According to reports, the EU Committee on Foreign Affairs receiving fresh information about Islamist group Al Sunnah wa Jama'ah's occupation of the port town of Mocímboa da Praia, in Cabo Delgado province.
The committee called on the European Commission and the European External Action Service (EEAS) to help the government of Mozambique to respond to the crisis.
Erminia Notarangelo, EEAS head of the Southern Africa and Indian Ocean division, told the committee, "Africa cannot afford to allow itself yet another region under terrorist rule."
Ms Notarangelo said more than 500,000 people had been affected by the jihadists' actions.
Paulo Rangel, Portuguese MEP and vice president of the EPP (European People's Party parliamentary group) told the committee, "This situation is extremely worrying. At the moment there are more than 200,000 refugees and there might be more than 1,000 deaths… I am really very worried."Writing on Thursday, South Africa's Independent Media's foreign editor Shannon Ebrahim said Tanzania has sent troops to the border with Mozambique in an effort to more closely monitor cross-border trade and prevent illicit smuggling, which the insurgents have been benefiting from.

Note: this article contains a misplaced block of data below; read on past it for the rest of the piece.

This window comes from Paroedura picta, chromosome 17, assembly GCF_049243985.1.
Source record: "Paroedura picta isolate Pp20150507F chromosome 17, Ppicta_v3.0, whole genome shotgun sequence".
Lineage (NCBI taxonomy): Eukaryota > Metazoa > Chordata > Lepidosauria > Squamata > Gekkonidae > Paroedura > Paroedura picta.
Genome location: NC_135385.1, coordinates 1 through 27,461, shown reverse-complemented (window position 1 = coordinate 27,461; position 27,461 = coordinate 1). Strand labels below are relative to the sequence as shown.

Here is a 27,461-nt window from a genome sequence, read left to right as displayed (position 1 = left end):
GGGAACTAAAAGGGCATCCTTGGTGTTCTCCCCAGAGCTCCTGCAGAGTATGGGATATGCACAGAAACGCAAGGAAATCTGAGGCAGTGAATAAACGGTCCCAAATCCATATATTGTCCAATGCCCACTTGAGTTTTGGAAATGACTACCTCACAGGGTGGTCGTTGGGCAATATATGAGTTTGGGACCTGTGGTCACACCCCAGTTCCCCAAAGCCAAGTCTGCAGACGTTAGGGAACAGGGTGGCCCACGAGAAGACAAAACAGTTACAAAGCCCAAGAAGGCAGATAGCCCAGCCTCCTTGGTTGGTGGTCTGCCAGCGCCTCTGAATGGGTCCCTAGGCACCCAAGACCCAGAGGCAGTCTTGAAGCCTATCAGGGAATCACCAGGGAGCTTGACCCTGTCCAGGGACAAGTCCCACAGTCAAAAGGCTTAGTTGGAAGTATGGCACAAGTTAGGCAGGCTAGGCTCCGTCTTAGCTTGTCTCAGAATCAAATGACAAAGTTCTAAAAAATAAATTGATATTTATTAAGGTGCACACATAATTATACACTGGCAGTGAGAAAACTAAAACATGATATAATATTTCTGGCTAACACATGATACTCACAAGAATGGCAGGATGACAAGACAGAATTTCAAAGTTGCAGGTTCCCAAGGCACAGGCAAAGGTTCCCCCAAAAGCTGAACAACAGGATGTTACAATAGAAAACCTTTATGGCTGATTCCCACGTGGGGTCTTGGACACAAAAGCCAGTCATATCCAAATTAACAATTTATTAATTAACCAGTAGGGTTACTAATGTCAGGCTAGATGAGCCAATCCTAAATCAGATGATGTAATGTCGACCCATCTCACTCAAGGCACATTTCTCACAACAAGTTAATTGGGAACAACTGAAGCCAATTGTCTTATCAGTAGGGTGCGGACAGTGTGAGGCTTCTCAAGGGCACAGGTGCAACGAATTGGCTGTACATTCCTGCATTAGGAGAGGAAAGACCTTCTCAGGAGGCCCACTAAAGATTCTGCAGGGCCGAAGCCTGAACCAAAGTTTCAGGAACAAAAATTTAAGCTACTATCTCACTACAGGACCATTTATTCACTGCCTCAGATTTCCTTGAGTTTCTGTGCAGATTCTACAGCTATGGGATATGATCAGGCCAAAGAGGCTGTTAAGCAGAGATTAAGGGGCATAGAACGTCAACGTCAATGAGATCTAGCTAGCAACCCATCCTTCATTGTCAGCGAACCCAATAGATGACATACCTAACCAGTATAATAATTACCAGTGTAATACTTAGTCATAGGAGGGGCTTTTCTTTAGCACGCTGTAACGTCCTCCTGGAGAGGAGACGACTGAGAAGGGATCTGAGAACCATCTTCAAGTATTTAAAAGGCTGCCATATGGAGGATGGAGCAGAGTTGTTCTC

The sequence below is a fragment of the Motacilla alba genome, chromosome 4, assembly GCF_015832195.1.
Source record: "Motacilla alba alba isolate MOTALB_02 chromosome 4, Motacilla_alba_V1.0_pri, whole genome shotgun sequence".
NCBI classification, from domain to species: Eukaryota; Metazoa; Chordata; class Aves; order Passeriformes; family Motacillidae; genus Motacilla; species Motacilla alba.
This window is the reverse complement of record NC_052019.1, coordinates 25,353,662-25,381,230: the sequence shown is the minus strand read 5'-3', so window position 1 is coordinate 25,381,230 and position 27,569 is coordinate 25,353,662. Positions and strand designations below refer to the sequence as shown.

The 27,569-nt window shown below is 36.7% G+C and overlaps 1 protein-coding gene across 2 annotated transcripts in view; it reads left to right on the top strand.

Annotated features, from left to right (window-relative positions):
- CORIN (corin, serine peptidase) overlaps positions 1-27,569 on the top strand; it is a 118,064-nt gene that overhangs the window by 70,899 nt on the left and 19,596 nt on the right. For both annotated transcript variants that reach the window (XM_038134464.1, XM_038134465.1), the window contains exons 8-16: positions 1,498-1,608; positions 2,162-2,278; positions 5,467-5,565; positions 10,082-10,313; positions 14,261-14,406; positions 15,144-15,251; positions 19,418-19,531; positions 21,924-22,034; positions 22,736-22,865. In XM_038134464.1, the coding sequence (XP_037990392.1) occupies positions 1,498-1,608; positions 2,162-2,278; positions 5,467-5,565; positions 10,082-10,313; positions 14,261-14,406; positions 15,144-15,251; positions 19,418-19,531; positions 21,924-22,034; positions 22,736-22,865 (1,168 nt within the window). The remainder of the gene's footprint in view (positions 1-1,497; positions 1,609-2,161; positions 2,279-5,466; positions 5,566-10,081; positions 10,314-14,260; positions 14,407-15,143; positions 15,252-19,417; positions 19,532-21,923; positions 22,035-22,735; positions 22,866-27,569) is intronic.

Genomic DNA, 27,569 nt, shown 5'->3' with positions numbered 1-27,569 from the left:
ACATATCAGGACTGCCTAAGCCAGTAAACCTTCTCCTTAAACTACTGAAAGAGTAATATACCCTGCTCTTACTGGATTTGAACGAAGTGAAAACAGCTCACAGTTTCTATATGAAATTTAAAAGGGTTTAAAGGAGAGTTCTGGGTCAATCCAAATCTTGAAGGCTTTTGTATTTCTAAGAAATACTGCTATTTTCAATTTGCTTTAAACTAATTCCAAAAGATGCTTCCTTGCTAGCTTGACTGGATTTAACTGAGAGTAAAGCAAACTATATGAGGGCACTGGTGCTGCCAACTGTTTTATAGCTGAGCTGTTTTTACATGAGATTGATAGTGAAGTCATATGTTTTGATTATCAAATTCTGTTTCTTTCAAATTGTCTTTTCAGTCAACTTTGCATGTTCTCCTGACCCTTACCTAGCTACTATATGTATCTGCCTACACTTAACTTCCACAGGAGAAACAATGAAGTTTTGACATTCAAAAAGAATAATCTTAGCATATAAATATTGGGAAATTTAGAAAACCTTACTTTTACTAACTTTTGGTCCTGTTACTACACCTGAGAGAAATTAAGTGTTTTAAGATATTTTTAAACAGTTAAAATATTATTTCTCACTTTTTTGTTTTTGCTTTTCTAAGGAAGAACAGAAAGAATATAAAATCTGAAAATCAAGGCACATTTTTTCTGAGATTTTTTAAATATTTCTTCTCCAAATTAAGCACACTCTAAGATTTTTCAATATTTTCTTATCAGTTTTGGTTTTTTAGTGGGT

Britain has issued a travelling warning to its citizens.
Read the warning below:
British nationals are viewed as legitimate targets, including those engaged in tourism, humanitarian aid work, journalism or business sectors. If you're kidnapped, the reason for your presence is unlikely to serve as a protection or secure your safe release.
If you're working in Mozambique, you should follow your employer's local security guidelines. Employers are strongly advised to take professional security advice, be vigilant at all times and review security measures regularly. Keep others informed of your travel plans and vary your routines. Make sure your accommodation is secure and consider pre-deployment training or travelling under close protection, particularly if working in Cabo Delgado.
The long-standing policy of the British government is not to make substantive concessions to hostage takers. The British government considers that paying ransoms and releasing prisoners builds the capability of terrorist groups and finances their activities. This can, in turn, increase the risk of further hostage-taking. The Terrorism Act (2000) makes payments to terrorists illegal.
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